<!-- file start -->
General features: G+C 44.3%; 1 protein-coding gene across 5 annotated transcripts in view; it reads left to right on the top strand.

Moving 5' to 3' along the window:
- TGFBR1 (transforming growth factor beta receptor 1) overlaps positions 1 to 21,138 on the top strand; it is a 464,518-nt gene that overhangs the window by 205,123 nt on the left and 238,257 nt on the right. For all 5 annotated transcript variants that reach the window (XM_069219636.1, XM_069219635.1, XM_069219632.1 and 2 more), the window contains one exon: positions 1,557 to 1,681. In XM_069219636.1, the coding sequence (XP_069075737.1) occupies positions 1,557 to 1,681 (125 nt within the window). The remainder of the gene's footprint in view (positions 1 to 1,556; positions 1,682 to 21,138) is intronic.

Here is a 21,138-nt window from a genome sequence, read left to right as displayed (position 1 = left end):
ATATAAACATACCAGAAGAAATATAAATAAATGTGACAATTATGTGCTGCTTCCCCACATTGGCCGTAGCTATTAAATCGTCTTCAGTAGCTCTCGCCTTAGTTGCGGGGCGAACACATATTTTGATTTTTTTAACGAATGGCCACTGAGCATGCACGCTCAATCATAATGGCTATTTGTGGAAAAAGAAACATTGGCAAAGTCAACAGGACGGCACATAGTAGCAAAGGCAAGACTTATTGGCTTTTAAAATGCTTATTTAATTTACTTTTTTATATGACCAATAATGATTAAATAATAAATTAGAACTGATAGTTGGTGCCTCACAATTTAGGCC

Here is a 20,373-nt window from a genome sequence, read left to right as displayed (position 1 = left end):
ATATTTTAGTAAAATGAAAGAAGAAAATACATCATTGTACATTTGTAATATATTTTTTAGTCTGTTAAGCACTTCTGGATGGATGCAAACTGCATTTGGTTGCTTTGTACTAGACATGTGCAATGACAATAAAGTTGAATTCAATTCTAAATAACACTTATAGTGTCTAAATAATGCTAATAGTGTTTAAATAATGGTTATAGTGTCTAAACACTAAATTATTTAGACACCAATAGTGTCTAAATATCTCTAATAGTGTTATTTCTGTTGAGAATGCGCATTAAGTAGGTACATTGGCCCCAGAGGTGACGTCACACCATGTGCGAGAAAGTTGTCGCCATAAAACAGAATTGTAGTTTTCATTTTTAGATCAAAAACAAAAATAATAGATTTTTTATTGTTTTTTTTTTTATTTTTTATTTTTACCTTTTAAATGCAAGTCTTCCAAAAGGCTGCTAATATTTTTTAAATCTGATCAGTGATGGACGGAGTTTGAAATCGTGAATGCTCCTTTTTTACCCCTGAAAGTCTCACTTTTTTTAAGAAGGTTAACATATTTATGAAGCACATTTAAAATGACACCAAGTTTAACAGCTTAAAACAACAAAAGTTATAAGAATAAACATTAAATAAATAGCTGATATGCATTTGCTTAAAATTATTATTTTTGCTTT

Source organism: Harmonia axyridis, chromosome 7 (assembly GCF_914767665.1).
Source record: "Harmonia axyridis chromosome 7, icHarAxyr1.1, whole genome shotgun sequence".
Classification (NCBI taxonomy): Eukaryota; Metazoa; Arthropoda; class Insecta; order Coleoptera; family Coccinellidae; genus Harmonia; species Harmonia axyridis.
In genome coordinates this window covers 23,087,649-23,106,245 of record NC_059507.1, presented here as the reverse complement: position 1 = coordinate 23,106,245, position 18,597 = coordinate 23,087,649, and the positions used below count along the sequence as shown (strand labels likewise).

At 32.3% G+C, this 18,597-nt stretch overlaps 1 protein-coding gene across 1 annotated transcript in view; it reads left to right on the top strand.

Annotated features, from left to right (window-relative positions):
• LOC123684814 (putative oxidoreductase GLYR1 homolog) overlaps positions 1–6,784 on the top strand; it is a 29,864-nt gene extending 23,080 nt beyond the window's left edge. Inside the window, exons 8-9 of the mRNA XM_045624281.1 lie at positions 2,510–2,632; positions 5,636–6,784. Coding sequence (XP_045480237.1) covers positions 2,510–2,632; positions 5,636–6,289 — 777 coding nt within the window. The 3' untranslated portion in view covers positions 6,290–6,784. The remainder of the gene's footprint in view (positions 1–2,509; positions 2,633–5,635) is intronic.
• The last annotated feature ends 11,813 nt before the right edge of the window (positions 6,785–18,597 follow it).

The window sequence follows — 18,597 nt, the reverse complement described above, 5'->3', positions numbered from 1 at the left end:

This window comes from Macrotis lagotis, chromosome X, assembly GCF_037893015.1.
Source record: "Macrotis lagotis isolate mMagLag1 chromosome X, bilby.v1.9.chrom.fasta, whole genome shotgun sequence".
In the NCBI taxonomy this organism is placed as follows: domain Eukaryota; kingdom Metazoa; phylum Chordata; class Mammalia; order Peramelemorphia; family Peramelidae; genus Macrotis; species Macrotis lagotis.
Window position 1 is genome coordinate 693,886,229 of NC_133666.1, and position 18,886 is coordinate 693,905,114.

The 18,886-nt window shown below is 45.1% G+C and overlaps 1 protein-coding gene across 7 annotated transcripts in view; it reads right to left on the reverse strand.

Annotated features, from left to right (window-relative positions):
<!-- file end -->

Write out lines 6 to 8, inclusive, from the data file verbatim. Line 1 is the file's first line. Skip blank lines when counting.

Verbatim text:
Here is a 20,373-nt window from a genome sequence, read left to right as displayed (position 1 = left end):
ATATTTTAGTAAAATGAAAGAAGAAAATACATCATTGTACATTTGTAATATATTTTTTAGTCTGTTAAGCACTTCTGGATGGATGCAAACTGCATTTGGTTGCTTTGTACTAGACATGTGCAATGACAATAAAGTTGAATTCAATTCTAAATAACACTTATAGTGTCTAAATAATGCTAATAGTGTTTAAATAATGGTTATAGTGTCTAAACACTAAATTATTTAGACACCAATAGTGTCTAAATATCTCTAATAGTGTTATTTCTGTTGAGAATGCGCATTAAGTAGGTACATTGGCCCCAGAGGTGACGTCACACCATGTGCGAGAAAGTTGTCGCCATAAAACAGAATTGTAGTTTTCATTTTTAGATCAAAAACAAAAATAATAGATTTTTTATTGTTTTTTTTTTTATTTTTTATTTTTACCTTTTAAATGCAAGTCTTCCAAAAGGCTGCTAATATTTTTTAAATCTGATCAGTGATGGACGGAGTTTGAAATCGTGAATGCTCCTTTTTTACCCCTGAAAGTCTCACTTTTTTTAAGAAGGTTAACATATTTATGAAGCACATTTAAAATGACACCAAGTTTAACAGCTTAAAACAACAAAAGTTATAAGAATAAACATTAAATAAATAGCTGATATGCATTTGCTTAAAATTATTATTTTTGCTTT

Source organism: Harmonia axyridis, chromosome 7 (assembly GCF_914767665.1).